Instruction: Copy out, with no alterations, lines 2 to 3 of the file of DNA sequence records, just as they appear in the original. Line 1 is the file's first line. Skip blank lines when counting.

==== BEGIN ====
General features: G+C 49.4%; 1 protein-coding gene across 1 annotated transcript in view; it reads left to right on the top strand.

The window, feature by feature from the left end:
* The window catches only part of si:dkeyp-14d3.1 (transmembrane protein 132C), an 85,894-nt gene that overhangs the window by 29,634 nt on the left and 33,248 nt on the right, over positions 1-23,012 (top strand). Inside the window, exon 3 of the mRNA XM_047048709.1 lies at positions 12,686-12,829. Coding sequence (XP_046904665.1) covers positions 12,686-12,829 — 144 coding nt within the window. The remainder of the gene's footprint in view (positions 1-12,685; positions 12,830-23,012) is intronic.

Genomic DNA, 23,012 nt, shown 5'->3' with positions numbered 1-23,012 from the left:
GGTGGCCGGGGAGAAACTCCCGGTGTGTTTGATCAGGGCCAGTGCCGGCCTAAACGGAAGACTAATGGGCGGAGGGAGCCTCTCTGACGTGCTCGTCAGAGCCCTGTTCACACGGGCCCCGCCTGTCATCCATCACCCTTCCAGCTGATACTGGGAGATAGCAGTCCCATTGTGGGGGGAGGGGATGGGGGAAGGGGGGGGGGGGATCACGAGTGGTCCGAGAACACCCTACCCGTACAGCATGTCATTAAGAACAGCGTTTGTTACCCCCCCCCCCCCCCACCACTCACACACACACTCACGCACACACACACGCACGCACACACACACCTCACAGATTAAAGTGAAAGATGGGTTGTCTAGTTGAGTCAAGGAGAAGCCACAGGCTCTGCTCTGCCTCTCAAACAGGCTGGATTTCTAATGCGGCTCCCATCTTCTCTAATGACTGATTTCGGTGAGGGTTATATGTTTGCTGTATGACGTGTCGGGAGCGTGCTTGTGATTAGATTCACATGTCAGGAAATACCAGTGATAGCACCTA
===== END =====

The window, feature by feature from the left end:
* The window catches only part of si:dkeyp-14d3.1 (transmembrane protein 132C), an 85,894-nt gene that overhangs the window by 29,634 nt on the left and 33,248 nt on the right, over positions 1-23,012 (top strand). Inside the window, exon 3 of the mRNA XM_047048709.1 lies at positions 12,686-12,829. Coding sequence (XP_046904665.1) covers positions 12,686-12,829 — 144 coding nt within the window. The remainder of the gene's footprint in view (positions 1-12,685; positions 12,830-23,012) is intronic.